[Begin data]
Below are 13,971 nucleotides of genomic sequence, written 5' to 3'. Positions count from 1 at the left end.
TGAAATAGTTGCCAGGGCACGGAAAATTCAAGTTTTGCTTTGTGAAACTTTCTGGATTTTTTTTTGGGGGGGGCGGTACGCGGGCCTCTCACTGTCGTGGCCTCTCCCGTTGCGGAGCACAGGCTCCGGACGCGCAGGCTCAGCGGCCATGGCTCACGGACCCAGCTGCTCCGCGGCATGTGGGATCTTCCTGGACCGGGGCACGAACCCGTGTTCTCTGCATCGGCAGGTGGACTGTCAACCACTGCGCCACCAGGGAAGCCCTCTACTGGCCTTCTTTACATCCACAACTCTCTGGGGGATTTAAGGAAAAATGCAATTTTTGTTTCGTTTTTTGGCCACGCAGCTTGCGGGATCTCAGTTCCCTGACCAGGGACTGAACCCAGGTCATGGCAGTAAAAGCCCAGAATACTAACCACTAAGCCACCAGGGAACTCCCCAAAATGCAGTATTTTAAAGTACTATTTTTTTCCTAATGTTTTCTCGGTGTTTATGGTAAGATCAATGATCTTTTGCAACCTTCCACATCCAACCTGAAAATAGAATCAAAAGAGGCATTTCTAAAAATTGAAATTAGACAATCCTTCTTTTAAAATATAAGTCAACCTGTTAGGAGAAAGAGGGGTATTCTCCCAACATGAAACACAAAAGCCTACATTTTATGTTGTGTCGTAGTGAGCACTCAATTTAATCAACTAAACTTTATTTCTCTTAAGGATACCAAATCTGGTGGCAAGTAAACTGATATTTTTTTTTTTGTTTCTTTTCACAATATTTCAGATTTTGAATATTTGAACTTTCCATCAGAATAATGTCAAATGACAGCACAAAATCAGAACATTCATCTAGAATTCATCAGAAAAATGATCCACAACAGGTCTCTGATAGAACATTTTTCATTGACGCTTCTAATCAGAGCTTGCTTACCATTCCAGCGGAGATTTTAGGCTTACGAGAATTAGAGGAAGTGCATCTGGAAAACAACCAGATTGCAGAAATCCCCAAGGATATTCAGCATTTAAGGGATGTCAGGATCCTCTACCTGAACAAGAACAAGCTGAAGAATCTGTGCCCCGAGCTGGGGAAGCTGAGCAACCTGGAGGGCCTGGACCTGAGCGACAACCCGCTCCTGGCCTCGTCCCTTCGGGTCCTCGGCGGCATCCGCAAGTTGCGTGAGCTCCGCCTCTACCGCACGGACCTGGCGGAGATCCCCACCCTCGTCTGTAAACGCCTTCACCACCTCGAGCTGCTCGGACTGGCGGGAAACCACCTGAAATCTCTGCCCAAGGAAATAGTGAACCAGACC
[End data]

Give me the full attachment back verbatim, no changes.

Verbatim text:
Below are 13,971 nucleotides of genomic sequence, written 5' to 3'. Positions count from 1 at the left end.
TGAAATAGTTGCCAGGGCACGGAAAATTCAAGTTTTGCTTTGTGAAACTTTCTGGATTTTTTTTTGGGGGGGGCGGTACGCGGGCCTCTCACTGTCGTGGCCTCTCCCGTTGCGGAGCACAGGCTCCGGACGCGCAGGCTCAGCGGCCATGGCTCACGGACCCAGCTGCTCCGCGGCATGTGGGATCTTCCTGGACCGGGGCACGAACCCGTGTTCTCTGCATCGGCAGGTGGACTGTCAACCACTGCGCCACCAGGGAAGCCCTCTACTGGCCTTCTTTACATCCACAACTCTCTGGGGGATTTAAGGAAAAATGCAATTTTTGTTTCGTTTTTTGGCCACGCAGCTTGCGGGATCTCAGTTCCCTGACCAGGGACTGAACCCAGGTCATGGCAGTAAAAGCCCAGAATACTAACCACTAAGCCACCAGGGAACTCCCCAAAATGCAGTATTTTAAAGTACTATTTTTTTCCTAATGTTTTCTCGGTGTTTATGGTAAGATCAATGATCTTTTGCAACCTTCCACATCCAACCTGAAAATAGAATCAAAAGAGGCATTTCTAAAAATTGAAATTAGACAATCCTTCTTTTAAAATATAAGTCAACCTGTTAGGAGAAAGAGGGGTATTCTCCCAACATGAAACACAAAAGCCTACATTTTATGTTGTGTCGTAGTGAGCACTCAATTTAATCAACTAAACTTTATTTCTCTTAAGGATACCAAATCTGGTGGCAAGTAAACTGATATTTTTTTTTTTGTTTCTTTTCACAATATTTCAGATTTTGAATATTTGAACTTTCCATCAGAATAATGTCAAATGACAGCACAAAATCAGAACATTCATCTAGAATTCATCAGAAAAATGATCCACAACAGGTCTCTGATAGAACATTTTTCATTGACGCTTCTAATCAGAGCTTGCTTACCATTCCAGCGGAGATTTTAGGCTTACGAGAATTAGAGGAAGTGCATCTGGAAAACAACCAGATTGCAGAAATCCCCAAGGATATTCAGCATTTAAGGGATGTCAGGATCCTCTACCTGAACAAGAACAAGCTGAAGAATCTGTGCCCCGAGCTGGGGAAGCTGAGCAACCTGGAGGGCCTGGACCTGAGCGACAACCCGCTCCTGGCCTCGTCCCTTCGGGTCCTCGGCGGCATCCGCAAGTTGCGTGAGCTCCGCCTCTACCGCACGGACCTGGCGGAGATCCCCACCCTCGTCTGTAAACGCCTTCACCACCTCGAGCTGCTCGGACTGGCGGGAAACCACCTGAAATCTCTGCCCAAGGAAATAGTGAACCAGACC